Shanghai wants to lead world in semiconductors, AI and electric cars, but plan to boost economy is light on detail
- Companies are taking a wait-and-see approach to Shanghai’s plan to supercharge strategic emerging industries, which does not have a budget attached to it
- Plans for company perks look similar to those in other cities, but Shanghai remains a national leader in target industries
Shanghai is looking to take a greater role in China’s drive towards technological self-sufficiency, but a new plan unveiled last Wednesday to spur development of emerging industries has scant details, leaving companies waiting to see how serious the city is about its hi-tech ambitions.
“The city’s initiatives are digitalising and installing the future tools of industry and communications,” said Cameron Johnson, an adjunct faculty instructor at New York University and partner at Shanghai-based management consultancy Tidal Wave Solutions. “This will contribute to the development of its smart cities initiatives [and] industrial integration.”
Big on vision, but light on detail, the plan is a bid to boost GDP by attracting more hi-tech companies to complement the central government’s own technological ambitions. Companies, however, are waiting to see exactly what kinds of incentives are on offer.
“What the professionals in the industry really care about is how much money the government or the state-owned enterprises can put on the table,” said Bai Lei, a salesman at a Shanghai-based chip designer. Without knowing that, few companies in the semiconductor industry are giving the plan serious attention, he added.
According to a document the city published online, Shanghai plans to have its cutting-edge industries contribute to more than 20 per cent of its GDP by 2025, when it hopes to be home to more than 26,000 hi-tech companies. Such industries already made up 18.9 per cent of GDP in 2020, the document says.
The document also suggests the city has a strong lead in the country’s hi-tech industries. The scale of its semiconductor industry – which include two of the country’s largest, Semiconductor Manufacturing International Corporation (SMIC) and Shanghai Huahong Grace Semiconductor Manufacturing – accounted for 20 per cent of the country’s total, according to the document, and the city is home to 1,150 “key AI companies”.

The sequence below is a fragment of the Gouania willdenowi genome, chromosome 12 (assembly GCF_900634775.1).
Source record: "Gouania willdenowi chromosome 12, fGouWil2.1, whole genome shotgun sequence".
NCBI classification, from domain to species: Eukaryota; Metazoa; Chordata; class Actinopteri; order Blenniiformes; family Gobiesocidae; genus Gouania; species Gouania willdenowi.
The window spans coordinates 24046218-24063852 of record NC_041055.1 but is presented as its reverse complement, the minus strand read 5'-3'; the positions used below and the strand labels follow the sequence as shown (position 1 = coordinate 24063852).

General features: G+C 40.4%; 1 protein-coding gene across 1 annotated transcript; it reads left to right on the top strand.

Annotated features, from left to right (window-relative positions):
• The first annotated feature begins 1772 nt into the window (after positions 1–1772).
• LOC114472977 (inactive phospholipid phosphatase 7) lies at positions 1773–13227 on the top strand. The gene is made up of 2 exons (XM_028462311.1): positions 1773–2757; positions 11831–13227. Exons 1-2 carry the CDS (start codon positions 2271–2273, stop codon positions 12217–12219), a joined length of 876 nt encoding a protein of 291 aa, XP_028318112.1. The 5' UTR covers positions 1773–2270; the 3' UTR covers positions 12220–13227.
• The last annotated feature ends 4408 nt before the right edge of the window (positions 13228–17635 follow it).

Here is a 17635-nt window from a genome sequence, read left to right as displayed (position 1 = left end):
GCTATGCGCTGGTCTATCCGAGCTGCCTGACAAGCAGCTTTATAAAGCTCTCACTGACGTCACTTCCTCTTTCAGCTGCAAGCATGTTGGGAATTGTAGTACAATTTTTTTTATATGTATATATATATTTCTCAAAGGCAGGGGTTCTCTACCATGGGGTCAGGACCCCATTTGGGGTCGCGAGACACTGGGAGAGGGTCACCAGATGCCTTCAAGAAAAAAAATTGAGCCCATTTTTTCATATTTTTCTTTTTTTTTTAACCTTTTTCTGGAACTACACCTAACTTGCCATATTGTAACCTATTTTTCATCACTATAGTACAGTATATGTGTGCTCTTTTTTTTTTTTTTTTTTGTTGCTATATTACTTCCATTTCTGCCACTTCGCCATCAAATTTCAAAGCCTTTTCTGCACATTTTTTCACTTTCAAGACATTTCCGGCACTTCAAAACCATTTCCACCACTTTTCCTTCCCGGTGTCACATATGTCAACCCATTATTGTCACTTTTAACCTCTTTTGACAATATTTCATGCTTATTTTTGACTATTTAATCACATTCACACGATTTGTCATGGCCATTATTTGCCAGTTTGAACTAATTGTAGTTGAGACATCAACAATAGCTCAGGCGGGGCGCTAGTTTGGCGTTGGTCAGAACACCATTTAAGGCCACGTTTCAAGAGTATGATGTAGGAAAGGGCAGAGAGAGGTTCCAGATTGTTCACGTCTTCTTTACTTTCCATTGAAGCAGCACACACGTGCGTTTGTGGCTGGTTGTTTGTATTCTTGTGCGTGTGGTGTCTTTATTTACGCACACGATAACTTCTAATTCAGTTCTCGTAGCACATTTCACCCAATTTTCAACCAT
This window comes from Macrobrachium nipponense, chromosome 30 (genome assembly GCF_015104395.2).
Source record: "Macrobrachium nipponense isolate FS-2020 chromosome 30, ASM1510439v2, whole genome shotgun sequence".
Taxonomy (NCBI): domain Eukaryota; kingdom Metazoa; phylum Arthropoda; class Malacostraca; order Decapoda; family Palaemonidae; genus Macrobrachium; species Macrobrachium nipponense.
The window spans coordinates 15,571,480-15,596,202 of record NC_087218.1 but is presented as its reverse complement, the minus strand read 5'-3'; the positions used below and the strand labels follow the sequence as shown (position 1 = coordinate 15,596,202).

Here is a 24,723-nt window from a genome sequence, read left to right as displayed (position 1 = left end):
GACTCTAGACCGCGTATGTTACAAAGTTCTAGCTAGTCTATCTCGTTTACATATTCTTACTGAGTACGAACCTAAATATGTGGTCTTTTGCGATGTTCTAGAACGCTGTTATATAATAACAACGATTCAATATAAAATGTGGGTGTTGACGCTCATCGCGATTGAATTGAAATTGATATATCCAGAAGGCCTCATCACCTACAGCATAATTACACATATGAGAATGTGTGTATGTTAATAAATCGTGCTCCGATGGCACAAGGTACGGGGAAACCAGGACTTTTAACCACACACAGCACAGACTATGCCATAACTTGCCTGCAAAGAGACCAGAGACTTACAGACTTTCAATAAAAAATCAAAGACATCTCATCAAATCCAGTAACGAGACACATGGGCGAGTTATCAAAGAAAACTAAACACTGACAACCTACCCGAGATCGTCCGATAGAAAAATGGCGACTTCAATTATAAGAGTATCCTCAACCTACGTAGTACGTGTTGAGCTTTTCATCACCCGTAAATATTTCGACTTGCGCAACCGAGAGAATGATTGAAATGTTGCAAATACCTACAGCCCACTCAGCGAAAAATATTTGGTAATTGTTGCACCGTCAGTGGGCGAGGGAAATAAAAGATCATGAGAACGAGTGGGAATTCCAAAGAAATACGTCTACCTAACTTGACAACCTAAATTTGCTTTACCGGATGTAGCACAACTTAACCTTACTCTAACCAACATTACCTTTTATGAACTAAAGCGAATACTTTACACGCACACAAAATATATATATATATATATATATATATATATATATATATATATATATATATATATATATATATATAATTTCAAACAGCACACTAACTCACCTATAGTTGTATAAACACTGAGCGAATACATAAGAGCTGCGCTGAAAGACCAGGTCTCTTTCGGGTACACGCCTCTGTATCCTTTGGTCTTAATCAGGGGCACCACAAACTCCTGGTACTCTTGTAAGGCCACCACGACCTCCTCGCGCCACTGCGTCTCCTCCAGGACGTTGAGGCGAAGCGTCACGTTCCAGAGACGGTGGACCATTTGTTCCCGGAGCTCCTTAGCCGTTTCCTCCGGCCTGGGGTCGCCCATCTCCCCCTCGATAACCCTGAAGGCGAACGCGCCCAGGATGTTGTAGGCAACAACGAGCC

Semiconductors have been a particular area of concern amid US sanctions that barred companies like SMIC from procuring chips produced using US-origin technology. This has led the central government to call on companies to help fortify the domestic chip industry, and Shanghai has responded.
The plan mentions integrated circuits 40 times, just four fewer mentions than AI. The Shanghai government hopes to support its chip giants with stable revenues large enough for them to join the ranks of leading global rivals.
The city already has multiple policies in place to support the industry. The Zhangjiang Hi-Tech Park, for example, issues grants to fast-growing AI companies worth up to 10 per cent of their annual research and development costs if R&D exceeds 5 million yuan (US$772,800) per year. Shanghai also initiated an “AI industry investment fund” that will eventually grow to 100 billion yuan.
The city is emphasising the growth of its EV industry, as well, which had output worth 66.4 billion yuan in 2020, according to the city’s bureau of statistics. Shanghai hopes output will quintuple to more than 350 billion yuan by 2025.
“As one of China’s manufacturing hubs for vehicles, Shanghai will play a pioneering role in EV development and sales,” said Gao Shen, an independent analyst in Shanghai. “The growth of Shanghai’s EV industry is set to outpace the national average. More importantly, city officials are expecting a group of national or international industry leaders to help buoy the local economy.”
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Shanghai wants high-end equipment manufacturing to reach 300 billion yuan by 2025, pushing ahead of the country’s southern manufacturing hub of Shenzhen.
“Shanghai has always been an important manufacturing centre,” said Victor Gao, a chair professor at Soochow University. “Shanghai’s strategy is to leverage its very strong manufacturing base and upgrade it into the digital economy.”
“While there might be a few initiatives that overlap [between Shanghai and Shenzhen], they are actually complementary and give breathing room for each city to grow and develop world-leading technological ecosystems,” said Tidal Wave Solutions’ Johnson.
Still, for Shanghai’s vision to become a reality, it needs to convince businesses to invest more in the city.
Henry Hu, a sales director at a six-year-old robotics and automation start-up with R&D offices in Beijing and manufacturing in Shandong province, said his company is looking to expand to other cities, but it is prioritising places that offer more generous benefits.
“Shanghai’s plan looks very similar to what other local governments have proposed,” Hu said. “We will wait and see.”
Additional reporting by Che Pan and Cissy Zhou